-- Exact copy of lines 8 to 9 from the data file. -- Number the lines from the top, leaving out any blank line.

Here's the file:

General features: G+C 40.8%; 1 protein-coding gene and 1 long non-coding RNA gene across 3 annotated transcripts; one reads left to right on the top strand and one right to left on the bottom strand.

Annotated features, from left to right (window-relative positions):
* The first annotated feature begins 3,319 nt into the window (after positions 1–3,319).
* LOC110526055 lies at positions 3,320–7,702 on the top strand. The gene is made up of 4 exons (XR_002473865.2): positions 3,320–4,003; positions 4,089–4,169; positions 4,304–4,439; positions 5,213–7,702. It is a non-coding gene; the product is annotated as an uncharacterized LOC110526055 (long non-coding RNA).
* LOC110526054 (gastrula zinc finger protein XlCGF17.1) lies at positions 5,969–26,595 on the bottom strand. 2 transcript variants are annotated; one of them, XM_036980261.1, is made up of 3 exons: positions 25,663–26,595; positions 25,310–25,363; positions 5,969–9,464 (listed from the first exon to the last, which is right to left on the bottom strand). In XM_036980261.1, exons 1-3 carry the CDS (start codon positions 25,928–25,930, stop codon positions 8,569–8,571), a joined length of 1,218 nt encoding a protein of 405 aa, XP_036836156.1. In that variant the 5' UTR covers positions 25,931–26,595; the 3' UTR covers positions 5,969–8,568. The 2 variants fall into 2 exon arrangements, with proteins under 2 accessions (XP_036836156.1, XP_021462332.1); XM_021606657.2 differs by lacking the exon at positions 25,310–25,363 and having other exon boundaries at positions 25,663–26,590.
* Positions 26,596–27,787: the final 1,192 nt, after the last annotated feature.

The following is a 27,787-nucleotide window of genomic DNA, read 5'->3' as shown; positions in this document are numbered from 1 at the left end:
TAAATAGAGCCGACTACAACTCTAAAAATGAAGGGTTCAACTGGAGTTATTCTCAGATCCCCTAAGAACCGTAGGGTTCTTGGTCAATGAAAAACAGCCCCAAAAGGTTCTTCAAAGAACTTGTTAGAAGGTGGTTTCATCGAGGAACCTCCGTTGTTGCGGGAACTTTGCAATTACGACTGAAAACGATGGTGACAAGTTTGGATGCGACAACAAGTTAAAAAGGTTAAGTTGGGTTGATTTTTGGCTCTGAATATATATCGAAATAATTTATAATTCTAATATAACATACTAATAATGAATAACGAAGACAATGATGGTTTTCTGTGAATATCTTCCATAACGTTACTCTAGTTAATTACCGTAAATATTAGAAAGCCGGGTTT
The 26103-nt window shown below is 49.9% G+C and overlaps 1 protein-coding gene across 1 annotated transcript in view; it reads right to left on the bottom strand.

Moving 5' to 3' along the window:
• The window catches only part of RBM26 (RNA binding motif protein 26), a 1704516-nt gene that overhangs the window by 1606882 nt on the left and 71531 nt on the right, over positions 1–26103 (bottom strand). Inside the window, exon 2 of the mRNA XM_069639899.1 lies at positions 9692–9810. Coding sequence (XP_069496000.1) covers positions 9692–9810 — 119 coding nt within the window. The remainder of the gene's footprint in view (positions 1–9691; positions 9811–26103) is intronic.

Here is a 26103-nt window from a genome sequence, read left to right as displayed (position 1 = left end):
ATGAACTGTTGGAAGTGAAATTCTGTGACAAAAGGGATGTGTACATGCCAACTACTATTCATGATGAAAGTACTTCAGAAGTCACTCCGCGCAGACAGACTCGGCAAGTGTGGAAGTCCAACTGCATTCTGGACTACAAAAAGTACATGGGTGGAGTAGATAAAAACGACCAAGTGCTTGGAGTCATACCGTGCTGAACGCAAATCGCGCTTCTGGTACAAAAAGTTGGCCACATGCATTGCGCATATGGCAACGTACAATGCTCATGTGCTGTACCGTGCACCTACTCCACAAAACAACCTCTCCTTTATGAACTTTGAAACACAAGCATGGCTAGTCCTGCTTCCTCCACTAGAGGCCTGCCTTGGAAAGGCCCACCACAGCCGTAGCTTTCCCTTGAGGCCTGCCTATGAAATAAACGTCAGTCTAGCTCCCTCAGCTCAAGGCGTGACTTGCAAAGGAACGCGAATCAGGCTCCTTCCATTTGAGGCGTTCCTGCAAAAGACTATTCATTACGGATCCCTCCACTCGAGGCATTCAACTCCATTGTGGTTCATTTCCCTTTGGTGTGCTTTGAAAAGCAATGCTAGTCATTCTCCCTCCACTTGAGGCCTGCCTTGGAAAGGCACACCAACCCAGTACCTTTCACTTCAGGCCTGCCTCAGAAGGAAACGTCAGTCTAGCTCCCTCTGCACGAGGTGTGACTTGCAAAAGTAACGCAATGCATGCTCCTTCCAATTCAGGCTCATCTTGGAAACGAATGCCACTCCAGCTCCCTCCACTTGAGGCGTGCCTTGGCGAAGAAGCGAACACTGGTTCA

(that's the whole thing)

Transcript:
TAAATAGAGCCGACTACAACTCTAAAAATGAAGGGTTCAACTGGAGTTATTCTCAGATCCCCTAAGAACCGTAGGGTTCTTGGTCAATGAAAAACAGCCCCAAAAGGTTCTTCAAAGAACTTGTTAGAAGGTGGTTTCATCGAGGAACCTCCGTTGTTGCGGGAACTTTGCAATTACGACTGAAAACGATGGTGACAAGTTTGGATGCGACAACAAGTTAAAAAGGTTAAGTTGGGTTGATTTTTGGCTCTGAATATATATCGAAATAATTTATAATTCTAATATAACATACTAATAATGAATAACGAAGACAATGATGGTTTTCTGTGAATATCTTCCATAACGTTACTCTAGTTAATTACCGTAAATATTAGAAAGCCGGGTTT
The 26103-nt window shown below is 49.9% G+C and overlaps 1 protein-coding gene across 1 annotated transcript in view; it reads right to left on the bottom strand.